Mr. Kuehmann was a co-founder of QuesTek, a materials design company, and worked on a design team at Apple. Its reputation as a pioneer in the use of new materials gives some engineering experts confidence that Tesla has developed an alloy that will overcome the challenges of stainless steel.

Mr. Kuehmann did not respond to a request for comment.

The Cybertruck’s body has none of the curves typical of most vehicles, but instead consists of flat steel panels that experts say are likely laser cut and then welded together, eliminating the need for powerful machinery. stamping.

“Overall, the concept might make sense,” said Kip Findley, professor of metallurgical and materials engineering at the Colorado School of Mines, who has researched advanced steel for vehicles. “It advances the development of steel and inspires people to think about steel in a different way, which is good.”

“But there are open questions,” Mr Findley added. These include how owners will repair damage to the Cybertruck’s body, which Tesla calls an “exoskeleton.” Stainless steel dent less easily than conventional auto body steel, but once damaged it is more difficult to get it back into shape.

As the only company mass-producing stainless steel vehicle bodies, Tesla won’t be able to take advantage of the economies of scale that other automakers share. This could make the truck more expensive to produce.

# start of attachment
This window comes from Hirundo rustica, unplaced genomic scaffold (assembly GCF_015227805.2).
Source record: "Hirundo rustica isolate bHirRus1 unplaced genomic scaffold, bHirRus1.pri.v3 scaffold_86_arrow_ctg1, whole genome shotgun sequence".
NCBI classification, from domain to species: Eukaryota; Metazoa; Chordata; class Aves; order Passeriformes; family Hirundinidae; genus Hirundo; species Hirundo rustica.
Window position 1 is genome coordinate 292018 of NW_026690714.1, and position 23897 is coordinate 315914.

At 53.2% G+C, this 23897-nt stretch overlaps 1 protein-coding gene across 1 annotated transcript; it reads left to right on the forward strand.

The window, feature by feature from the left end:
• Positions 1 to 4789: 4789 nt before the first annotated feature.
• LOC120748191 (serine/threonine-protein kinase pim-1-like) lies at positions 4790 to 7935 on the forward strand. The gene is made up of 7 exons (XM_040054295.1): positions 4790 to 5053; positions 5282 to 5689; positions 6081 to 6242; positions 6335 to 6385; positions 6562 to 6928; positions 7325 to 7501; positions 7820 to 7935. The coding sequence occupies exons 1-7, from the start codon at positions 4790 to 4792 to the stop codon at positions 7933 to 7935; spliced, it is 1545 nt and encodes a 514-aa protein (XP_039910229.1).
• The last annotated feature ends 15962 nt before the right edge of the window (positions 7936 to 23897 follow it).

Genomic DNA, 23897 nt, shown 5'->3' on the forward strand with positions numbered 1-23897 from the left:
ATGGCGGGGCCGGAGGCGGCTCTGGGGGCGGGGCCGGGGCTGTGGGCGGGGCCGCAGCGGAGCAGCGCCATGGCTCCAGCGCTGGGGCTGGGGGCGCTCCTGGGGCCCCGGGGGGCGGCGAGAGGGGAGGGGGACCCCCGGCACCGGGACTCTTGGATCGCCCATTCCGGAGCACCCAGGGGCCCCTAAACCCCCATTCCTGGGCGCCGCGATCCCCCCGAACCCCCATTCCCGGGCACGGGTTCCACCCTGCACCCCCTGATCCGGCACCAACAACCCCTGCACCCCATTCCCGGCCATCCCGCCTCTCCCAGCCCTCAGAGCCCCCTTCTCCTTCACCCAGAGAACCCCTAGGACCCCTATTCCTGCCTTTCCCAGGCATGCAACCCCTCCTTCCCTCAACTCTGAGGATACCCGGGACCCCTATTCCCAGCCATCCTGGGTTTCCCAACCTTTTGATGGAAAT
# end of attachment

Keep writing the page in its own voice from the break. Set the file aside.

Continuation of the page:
When Tesla introduced the Cybertruck, it said the starting price would be just under $40,000. But the final price should be much higher.

Tesla is taking reservations, which cost $100, for the Cybertruck without naming a price for the vehicle. Tesla did not say how many reservations it has accumulated.

If nothing else, the Cybertruck will stand out in a crowded field.

Stainless steel bodies are “definitely possible,” said Wei Xiong, associate professor of metallurgy and materials design at the University of Pittsburgh, noting that computer-aided design allows researchers to develop high-performance materials much more. faster than a few years ago. “I can understand why he wants to go.”